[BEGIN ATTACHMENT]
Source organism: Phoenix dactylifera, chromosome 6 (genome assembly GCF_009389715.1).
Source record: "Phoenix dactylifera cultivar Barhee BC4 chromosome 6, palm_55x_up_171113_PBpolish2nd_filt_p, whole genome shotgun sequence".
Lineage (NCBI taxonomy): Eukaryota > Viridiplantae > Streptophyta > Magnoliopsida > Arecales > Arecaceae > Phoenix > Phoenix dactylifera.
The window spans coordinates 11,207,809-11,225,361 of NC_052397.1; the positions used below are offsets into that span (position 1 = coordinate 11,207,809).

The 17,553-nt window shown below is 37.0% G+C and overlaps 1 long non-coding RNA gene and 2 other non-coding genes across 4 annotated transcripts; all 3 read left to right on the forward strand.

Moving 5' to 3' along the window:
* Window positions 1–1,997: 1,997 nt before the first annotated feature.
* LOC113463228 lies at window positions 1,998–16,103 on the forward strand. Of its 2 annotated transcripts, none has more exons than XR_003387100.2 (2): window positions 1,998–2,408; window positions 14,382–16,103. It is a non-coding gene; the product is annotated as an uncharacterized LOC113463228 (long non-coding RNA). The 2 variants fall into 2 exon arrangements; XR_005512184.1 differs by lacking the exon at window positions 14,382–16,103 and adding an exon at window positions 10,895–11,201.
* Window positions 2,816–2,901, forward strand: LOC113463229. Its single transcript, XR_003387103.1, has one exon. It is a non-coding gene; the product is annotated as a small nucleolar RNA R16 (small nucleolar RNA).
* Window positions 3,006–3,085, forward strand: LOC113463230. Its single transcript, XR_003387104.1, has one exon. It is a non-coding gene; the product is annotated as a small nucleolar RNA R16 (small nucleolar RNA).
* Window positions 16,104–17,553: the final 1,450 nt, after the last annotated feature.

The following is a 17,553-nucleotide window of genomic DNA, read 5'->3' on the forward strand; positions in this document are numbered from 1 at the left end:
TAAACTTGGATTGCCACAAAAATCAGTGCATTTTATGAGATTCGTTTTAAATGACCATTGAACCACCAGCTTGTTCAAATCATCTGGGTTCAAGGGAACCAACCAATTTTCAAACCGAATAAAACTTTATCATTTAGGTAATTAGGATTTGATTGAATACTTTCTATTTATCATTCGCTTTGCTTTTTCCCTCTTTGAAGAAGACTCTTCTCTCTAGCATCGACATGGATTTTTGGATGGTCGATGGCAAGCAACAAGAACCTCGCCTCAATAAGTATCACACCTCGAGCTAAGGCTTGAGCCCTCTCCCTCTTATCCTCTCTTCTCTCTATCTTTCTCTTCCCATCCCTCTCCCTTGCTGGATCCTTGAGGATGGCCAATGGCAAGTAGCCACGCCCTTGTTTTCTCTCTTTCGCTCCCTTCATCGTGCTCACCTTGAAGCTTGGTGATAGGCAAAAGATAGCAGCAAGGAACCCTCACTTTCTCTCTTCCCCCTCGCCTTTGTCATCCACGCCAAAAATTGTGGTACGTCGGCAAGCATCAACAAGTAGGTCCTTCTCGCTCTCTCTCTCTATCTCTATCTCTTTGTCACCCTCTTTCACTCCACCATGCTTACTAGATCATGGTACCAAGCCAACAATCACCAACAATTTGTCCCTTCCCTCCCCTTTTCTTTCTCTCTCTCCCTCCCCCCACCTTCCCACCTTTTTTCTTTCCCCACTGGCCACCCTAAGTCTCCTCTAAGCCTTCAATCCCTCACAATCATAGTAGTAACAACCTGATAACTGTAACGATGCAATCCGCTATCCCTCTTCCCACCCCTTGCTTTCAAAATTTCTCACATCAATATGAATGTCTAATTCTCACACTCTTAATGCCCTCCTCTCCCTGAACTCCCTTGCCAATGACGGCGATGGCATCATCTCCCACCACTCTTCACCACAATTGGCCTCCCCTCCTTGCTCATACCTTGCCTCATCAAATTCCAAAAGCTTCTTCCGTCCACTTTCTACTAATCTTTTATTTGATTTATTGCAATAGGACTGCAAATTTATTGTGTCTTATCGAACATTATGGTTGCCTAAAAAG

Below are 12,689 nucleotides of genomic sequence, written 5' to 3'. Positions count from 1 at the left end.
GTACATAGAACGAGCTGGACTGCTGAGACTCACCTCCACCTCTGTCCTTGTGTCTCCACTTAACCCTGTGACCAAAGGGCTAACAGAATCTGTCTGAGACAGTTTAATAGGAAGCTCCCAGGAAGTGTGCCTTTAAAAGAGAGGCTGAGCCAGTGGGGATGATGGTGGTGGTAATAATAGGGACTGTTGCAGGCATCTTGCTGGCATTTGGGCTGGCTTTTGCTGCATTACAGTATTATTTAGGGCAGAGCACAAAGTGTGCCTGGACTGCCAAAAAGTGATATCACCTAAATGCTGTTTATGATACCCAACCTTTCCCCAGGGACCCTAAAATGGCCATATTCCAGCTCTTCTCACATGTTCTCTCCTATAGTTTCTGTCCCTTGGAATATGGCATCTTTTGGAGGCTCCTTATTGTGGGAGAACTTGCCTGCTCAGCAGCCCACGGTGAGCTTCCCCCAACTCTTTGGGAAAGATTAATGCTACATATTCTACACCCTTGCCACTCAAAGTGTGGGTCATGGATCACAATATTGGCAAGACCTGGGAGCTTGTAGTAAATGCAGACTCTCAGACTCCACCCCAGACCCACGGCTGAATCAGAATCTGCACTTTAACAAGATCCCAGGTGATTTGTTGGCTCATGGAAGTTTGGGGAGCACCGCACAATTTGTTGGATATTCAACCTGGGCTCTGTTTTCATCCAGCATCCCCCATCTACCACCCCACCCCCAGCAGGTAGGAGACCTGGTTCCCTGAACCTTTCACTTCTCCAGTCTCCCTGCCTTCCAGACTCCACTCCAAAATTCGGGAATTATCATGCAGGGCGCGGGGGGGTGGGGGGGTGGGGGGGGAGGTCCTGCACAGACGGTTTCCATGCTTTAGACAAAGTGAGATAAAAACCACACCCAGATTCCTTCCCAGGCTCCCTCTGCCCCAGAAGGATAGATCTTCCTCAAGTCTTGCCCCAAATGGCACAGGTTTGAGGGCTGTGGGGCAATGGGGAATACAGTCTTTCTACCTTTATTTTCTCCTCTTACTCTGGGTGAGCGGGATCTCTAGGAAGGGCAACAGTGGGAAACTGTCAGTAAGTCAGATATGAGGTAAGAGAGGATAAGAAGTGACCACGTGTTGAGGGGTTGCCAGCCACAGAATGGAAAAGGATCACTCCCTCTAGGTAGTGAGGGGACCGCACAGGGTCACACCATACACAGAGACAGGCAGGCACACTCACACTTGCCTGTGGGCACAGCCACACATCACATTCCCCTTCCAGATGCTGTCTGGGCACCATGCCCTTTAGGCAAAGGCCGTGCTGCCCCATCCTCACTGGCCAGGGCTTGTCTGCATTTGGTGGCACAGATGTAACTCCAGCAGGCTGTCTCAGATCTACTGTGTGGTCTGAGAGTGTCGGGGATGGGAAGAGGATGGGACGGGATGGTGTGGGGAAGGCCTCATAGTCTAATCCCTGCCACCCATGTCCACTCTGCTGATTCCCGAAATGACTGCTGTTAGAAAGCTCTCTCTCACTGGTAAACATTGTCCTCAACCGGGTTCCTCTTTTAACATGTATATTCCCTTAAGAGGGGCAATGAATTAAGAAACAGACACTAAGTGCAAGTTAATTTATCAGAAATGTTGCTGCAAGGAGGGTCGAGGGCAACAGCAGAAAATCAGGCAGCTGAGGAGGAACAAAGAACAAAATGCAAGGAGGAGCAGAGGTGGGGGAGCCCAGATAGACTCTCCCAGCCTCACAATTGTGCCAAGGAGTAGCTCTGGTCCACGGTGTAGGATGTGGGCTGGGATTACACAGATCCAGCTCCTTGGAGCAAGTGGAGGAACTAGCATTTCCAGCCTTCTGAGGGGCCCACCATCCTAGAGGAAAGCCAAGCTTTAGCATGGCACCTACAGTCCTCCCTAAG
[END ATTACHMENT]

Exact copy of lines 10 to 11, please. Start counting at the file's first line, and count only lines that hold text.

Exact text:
* Window positions 3,006–3,085, forward strand: LOC113463230. Its single transcript, XR_003387104.1, has one exon. It is a non-coding gene; the product is annotated as a small nucleolar RNA R16 (small nucleolar RNA).
* Window positions 16,104–17,553: the final 1,450 nt, after the last annotated feature.